(d). Article 286. Omit the words “the agreement of 14th April, 1891 regarding the suppression of false indications of origin of goods,7 the agreement of 14th April, 1891 concerning the international registration of trade Marks”.8

The inclusion of the above in the German Treaty was an error, as Germany was not a party to the agreements.

3. It was decided that the Drafting Committee should be instructed to collect all errata in the German Treaty and to prepare a global list of them for communication later to the Germans. Errata in the Treaty With Germany

[Appendix to CF–30]9

economic commission

Treaties of Peace With Austria and Hungary Economic Clauses

The Clauses proposed by the Economic Commission for the Treaties of Peace with Austria and Hungary are based to a very large extent on the Treaty with Germany, and the following statement indicates which articles can be derived from the corresponding articles in the German Treaty by simply substituting for the words “Germany” or “German” the corresponding term according to the country dealt with. The statement also gives the text of the new articles or paragraphs proposed for Austria and Hungary, and of certain articles or paragraphs of the German Treaty in which alterations are proposed in view of the Austrian and Hungarian Treaties. These texts are drafted in reference to Austria, and can be adopted for Hungary by simply substituting “Hungary” or “Hungarian” for “Austria” or “Austrian.”

[Page 6]

Section I.—Commercial Relations

Chapter I.—Customs Regulations, Duties and Restrictions

Article 1.

Same as Article 264 of German Treaty.

Article 2.

Same as Article 265 of German Treaty.

Article 3.

Same as Article 266 of German Treaty.

Article 4.

Same as Article 267 of German Treaty.

Article 5. *

Same as Article 323 of German Treaty.

Article 5a.

By way of exception to the provisions of Article 5, products in transit by the ports which before the war belonged to the Austro-Hungarian Empire shall, for a period of three years from the coming into force of the present Treaty, enjoy on importation into Austria reductions of duty corresponding with and in proportion to those applied to such products under the Austro-Hungarian Customs Tariff of the 13th February, 1906, when imported by such ports.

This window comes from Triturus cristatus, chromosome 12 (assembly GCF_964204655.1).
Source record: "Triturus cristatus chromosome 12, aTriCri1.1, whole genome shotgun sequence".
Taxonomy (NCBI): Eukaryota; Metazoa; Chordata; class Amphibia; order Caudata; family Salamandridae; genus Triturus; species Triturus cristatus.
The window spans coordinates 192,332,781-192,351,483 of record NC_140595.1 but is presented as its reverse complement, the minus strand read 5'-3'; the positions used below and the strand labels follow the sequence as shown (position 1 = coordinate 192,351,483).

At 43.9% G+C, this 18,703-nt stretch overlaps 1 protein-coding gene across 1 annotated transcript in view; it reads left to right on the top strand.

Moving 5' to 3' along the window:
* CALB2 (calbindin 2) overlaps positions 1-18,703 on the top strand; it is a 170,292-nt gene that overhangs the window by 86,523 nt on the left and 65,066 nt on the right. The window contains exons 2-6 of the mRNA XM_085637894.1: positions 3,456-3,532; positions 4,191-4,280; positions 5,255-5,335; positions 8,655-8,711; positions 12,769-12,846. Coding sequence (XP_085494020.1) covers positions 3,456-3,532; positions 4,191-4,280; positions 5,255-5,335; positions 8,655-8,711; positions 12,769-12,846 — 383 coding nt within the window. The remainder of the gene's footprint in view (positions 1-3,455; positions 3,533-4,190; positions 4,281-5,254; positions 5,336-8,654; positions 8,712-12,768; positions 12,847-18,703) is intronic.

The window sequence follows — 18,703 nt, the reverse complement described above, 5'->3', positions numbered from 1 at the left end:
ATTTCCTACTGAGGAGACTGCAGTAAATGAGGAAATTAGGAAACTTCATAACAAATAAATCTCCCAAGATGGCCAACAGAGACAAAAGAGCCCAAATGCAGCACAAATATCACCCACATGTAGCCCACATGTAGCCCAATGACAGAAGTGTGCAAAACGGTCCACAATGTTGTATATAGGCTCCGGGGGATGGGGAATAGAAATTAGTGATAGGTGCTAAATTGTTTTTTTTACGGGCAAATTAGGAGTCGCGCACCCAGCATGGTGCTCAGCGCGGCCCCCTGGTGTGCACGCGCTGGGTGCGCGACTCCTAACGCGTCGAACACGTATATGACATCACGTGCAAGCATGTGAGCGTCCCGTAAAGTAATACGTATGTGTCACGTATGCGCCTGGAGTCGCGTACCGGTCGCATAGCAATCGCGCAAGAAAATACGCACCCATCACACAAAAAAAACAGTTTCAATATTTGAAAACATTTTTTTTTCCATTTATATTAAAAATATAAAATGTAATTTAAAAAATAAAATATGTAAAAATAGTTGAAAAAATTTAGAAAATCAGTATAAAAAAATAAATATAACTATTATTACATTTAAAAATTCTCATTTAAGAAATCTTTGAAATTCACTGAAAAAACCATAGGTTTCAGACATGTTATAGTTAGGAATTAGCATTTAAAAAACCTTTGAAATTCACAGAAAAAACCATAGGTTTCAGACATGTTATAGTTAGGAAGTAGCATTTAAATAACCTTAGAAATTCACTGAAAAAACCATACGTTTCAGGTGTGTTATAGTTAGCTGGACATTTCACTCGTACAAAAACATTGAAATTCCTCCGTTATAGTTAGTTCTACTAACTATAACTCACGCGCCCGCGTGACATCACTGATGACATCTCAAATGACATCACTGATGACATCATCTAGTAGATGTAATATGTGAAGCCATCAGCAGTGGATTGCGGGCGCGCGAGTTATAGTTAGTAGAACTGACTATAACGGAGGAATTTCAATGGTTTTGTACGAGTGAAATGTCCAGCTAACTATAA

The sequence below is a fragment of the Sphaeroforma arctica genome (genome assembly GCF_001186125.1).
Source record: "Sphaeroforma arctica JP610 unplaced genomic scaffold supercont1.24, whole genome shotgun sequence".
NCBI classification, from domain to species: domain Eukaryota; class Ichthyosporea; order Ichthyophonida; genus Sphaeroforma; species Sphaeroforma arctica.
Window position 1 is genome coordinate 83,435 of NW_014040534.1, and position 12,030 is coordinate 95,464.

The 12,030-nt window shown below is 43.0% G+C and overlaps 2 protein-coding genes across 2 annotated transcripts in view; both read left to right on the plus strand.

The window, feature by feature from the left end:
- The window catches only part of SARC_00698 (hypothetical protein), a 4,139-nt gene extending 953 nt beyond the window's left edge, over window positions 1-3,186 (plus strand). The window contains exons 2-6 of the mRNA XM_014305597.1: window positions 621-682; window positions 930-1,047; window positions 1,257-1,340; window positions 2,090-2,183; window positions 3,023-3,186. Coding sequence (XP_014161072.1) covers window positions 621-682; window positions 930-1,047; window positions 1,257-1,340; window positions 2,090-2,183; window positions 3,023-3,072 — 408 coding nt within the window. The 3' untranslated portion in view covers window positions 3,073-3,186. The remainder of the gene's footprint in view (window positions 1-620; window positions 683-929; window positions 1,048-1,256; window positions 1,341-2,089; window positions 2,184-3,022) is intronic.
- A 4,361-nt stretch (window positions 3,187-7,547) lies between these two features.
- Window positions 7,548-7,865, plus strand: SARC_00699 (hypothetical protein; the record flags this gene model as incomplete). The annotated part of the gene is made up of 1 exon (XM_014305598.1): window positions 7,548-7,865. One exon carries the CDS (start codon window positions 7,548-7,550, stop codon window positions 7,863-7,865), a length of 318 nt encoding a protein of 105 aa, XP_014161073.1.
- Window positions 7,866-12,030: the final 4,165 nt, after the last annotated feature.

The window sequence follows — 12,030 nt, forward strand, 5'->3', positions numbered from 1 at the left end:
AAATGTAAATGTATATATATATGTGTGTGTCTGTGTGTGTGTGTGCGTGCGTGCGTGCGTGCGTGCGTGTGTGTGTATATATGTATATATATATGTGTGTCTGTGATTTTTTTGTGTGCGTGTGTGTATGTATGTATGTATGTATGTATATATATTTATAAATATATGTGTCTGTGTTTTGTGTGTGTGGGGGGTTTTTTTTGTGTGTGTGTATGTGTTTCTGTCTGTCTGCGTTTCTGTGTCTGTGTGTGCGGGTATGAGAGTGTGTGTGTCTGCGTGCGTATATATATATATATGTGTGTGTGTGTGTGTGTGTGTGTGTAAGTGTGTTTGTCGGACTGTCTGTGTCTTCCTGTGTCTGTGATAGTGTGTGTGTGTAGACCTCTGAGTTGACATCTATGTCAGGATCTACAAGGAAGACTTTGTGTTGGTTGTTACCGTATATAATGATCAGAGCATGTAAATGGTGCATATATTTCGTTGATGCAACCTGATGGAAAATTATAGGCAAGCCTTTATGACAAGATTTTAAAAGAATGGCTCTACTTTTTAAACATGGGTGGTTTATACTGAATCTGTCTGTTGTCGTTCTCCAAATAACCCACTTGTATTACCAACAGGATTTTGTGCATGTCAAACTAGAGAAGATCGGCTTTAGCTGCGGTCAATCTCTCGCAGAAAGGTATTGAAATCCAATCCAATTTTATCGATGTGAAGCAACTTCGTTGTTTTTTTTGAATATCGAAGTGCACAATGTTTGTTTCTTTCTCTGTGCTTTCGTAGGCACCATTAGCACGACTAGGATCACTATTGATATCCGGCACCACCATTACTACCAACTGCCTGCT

Article 6. (new).

Notwithstanding the provisions of articles I to IV, the Allied and Associated States agree that they will not invoke those provisions to secure the advantage of any arrangements which may be made by the Austrian Government with the Governments of Hungary or Czecho-Slovakia for the accord of a special customs régime to certain natural or manufactured products which both originate in and come from those countries, and which shall be specified in the arrangements, provided that the duration of these arrangements does not exceed a period of five years from the coming into force of the present Treaty.

[Page 7]

Article 7.

During the first six months after the coming into force of the present Treaty, the duties imposed by Austria on imports from Allied and Associated States shall not be higher than the most favourable duties which were applied to imports into the Austro-Hungarian Empire on the 1st July 1914.